Overall, the approximate value of empty property in England is estimated to be in excess of £43 billion.
Reasons for vacancy
A property is considered to be long-term vacant once it has been empty for six months, as a six-month time-frame is largely acknowledged as being about right for those transitional transactions relating to property: such as a straightforward house sale; a period of putting in planning applications; duration of refurbishing a property.
But there can be many reasons why a property might remain vacant for longer than this, for example:
- Second homes: whilst most of us would make frequent use of a second or ‘holiday’ home if we were lucky enough to have one, there are some cases where a second home is seldom used at all, resulting in prolonged periods of vacancy. The recent tightening of discounted council tax on second homes is the latest strategy aimed at discouraging owners from leaving second homes unused.
- Resident relocation: if the owner-resident moves elsewhere for care reasons.
- Executor, Probate and Power of Attorney issues: if the owner dies or loses the capacity to manage their affairs but there’s no appointed Power of Attorney, then legal processes such as Probate, Execution of Wills and Best-Interest Assessment procedures can significantly lengthen the period of time a property remains vacant.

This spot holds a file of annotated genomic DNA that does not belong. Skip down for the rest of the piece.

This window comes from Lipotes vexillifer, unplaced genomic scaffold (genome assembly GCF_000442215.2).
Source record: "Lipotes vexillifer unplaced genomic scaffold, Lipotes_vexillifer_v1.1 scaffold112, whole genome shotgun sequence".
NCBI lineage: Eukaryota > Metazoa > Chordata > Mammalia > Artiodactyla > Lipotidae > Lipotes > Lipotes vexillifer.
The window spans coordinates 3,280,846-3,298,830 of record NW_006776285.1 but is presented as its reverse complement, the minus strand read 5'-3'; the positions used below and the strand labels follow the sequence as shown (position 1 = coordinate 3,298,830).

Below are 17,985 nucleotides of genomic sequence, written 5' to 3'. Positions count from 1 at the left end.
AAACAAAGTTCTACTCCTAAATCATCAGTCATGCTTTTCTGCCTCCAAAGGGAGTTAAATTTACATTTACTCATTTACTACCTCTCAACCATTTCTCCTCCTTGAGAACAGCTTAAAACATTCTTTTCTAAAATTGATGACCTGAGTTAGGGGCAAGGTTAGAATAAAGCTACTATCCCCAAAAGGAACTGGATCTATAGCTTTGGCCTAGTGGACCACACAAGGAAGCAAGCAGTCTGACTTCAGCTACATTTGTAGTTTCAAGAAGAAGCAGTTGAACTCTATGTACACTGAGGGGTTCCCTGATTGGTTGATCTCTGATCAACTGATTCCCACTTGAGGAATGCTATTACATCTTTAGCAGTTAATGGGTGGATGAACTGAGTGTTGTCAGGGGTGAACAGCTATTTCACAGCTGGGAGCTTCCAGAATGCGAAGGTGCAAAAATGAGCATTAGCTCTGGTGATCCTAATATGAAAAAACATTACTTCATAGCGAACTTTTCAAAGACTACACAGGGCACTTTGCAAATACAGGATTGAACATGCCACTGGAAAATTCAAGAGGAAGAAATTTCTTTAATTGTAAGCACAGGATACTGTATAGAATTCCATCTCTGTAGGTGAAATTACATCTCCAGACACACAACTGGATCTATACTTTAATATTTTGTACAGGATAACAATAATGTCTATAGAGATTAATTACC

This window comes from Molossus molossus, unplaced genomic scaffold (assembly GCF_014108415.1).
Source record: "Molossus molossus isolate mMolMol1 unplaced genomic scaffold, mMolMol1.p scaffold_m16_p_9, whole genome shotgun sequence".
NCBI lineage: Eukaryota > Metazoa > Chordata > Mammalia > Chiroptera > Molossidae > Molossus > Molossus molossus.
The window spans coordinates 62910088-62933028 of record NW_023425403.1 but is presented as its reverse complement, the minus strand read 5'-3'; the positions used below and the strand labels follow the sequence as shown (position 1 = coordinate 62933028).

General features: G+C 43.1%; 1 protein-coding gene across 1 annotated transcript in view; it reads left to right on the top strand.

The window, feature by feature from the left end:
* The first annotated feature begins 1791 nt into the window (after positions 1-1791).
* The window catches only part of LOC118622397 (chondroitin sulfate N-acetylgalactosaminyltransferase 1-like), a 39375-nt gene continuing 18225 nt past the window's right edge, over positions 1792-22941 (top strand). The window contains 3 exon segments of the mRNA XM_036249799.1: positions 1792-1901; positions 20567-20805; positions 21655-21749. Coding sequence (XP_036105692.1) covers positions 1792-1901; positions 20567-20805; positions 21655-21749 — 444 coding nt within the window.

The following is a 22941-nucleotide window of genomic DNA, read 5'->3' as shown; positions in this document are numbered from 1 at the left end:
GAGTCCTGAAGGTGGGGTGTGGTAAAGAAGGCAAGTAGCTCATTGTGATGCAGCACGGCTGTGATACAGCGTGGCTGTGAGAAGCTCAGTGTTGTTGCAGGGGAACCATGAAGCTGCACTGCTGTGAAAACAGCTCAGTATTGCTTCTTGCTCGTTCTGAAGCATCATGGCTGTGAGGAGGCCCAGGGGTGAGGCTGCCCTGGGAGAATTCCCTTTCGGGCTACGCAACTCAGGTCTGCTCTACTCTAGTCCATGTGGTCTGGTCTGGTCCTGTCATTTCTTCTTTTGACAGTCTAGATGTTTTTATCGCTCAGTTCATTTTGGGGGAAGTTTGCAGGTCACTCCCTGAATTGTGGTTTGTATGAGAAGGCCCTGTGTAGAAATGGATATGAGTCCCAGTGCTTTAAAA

When this happens, the property itself may appear to be completely forgotten although there’s sure to be plenty of legal work and family involvement going on behind the scenes. Such situations can be very stressful and can carry on for years in particularly complex cases, so it can be worthwhile securing the empty property to minimise additional stress through trespass, intruders, theft and even squatting.
- Planning and funding: it can be fairly common for owners who fully intend to redevelop their property and bring it back into use to run into financial or planning issues, any of which can add significant delays to intended schedules.
- Investment interests: those prime property investments tend to mean owners buy a property purely for investment value. Those who can afford to do this are largely those who can also afford to ‘buy to leave’ rather than buy to live in the property, and don’t desire to make an income from it through rental.
Back into use
Whilst the government is now encouraging councils to take stronger action to reduce the number of vacant properties across the UK.
For example, the government’s Empty Dwelling Management Orders (EDMOs) offer a legal route for councils in England and Wales to take action over residential properties which have been vacant for six months or more, in order to bring them back into use as residential dwellings. However, the Lib Dem’s research also revealed that only 19 out of 247 eligible councils actually used these powers in the five years to 2018. Unless more councils start to use such strategies, it doesn’t seem likely that the numbers of empty properties in the UK are likely to drop in any significant way soon.
If you have a vacant property which is affected by any of the issues above, you may well be concerned about security if you are delayed in bringing it back into use. If so, please contact SafeSite Security Solutions for friendly advice and a free no-obligation quote on how to maximise security and safety for the property – and the local community.